The Palais de la Porte Dorée

In 1931 there was a “Paris Colonial Exhibition”. It lasted for six months and took place in the Bois-de-Vincennes (see previous posts, e.g. here, here, here and here). France was then the second biggest colonial empire, after the British one. Some territories, like Algeria, were already considered as French departments, but most of them were still real colonies, basically to be found in northern, central and western Africa, south-east Asia, the Middle East, the Caribbean… One looked of course differently on the colonial issues in 1931 than what we do today, but by this exhibition France somehow wanted to show it all in a positive way already. France obviously wanted to demonstrate an attitude of “association” rather than “domination”. The exhibition actually seems to have been a forum for discussion of colonialism in general with some hundred congresses, also with other nations participating.

The whole area around the Bois-de-Vincennes lakes was occupied by buildings, huts, temples… in different architectural styles. 

Almost all of that is now gone, but there is especially one building left, the Colonial Museum, which has taken on other “roles” since, becoming an Overseas Museum, a Museum for African and Oceanien Arts  (now transferred to the Quai-de-Branly Museum, see post here) and today it’s a Museum of Immigration History. The building is also known with a more neutral name - "The Palais de la Porte Dorée."

The building as such is worth a visit. Actually I’m not showing anything from the museum as such, nor from the aquarium (maybe another time), but I’m just concentrating on the building.  

We can see a photo from when the building was inaugurated. A statue of Athena (by Léon-Ernest Drivier, 1878-1951) is standing on the front stairs. It has since got a new place, close to the museum.

The "Palais" is of course built in an “art déco” style, typical for the period. The architect was Albert Laprade (1883-1978), known for a number of other quite remarkable buildings. Especially the “Forum”, the central hall, is worth a visit - see also top picture. I was maybe particularly impressed by Laprade's design of the natural light (without seeing the sky) from the ceiling.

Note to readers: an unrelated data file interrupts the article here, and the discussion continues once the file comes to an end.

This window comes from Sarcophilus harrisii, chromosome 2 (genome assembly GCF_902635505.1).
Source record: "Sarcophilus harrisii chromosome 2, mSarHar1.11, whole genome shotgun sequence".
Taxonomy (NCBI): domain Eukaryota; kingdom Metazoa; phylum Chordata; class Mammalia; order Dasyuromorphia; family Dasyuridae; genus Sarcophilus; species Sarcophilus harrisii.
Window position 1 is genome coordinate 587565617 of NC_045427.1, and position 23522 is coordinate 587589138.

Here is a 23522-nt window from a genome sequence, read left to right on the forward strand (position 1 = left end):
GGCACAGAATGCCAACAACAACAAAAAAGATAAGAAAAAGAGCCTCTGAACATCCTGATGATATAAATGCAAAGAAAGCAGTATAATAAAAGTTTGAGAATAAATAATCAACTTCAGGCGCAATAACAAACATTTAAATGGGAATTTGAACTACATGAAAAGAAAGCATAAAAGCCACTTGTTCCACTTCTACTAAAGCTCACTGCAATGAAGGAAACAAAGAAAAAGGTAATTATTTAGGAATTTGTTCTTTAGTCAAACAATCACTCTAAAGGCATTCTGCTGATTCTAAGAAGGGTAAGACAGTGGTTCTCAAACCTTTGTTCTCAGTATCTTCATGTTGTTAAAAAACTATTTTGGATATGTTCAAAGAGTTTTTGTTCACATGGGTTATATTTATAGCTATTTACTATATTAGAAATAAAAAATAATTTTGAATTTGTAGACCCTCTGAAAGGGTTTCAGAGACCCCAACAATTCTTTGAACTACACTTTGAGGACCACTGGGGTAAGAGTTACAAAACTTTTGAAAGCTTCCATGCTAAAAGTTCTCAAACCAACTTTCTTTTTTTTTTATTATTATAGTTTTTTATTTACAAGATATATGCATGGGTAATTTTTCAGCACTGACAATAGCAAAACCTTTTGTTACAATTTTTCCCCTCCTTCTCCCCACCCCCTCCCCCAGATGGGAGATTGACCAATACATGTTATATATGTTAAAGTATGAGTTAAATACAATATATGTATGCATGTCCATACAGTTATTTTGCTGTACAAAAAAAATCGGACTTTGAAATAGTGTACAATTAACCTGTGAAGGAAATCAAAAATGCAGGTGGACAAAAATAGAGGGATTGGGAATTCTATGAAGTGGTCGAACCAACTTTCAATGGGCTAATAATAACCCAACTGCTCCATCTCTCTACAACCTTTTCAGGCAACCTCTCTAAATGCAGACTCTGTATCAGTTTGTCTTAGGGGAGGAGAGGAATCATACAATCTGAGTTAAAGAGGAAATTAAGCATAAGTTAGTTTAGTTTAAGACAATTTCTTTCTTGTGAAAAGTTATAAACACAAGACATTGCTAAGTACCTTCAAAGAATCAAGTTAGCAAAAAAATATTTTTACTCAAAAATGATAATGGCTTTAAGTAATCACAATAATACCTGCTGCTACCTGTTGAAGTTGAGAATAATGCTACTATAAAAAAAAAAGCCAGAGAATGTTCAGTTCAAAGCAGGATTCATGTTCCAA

The walls are decorated by frescoes by Pierre Ducos de la Haille (1886-1972), assisted by his students from the “Ecole des Beaux Arts” (see previous posts). Looking on the details, we must remember that we are almost 80 years ago.

The floors, both the wooden and the mosaic tile parts, are worth a special look.

There are two special reception rooms, one in the name of Marshall Lyautey (1854-1934), who was the General Commissioner of the Exposition, the other one in the name of Paul Reynaud (1878-1966), who was then the Minister of the Colonies, later Prime Minister – resigning when the Germans arrived in 1940, imprisoned… Both rooms have frescoes and have some remarkable furniture in an “art déco” style.

Coming back to the exterior… The entire facade is covered with bas-reliefs – ships, ocean, wildlife… and a perhaps somewhat idealized vision of the exploitation of the colonies - by Alfred Janniot (1889-1969), whose art we can also find e.g. at the “Palais de Tokyo”, see here.

Maybe a last little thing, in front of the building there is a basin full of colourful fish.


martinealison said...

Bonjour cher Peter,

Une très jolie découverte !
J'admire de très belles oeuvres...
Merci pour ce joli billet.

Gros bisous 🌸

MadAboutParis said...

Bravo Peter!
Per usual: great photos - and awesome research. Looking forward to your reviews of the museum and the aquarium!

Should any of your subscribers have the chance to visit Rockefeller Center in NYC, this is another example of his work:


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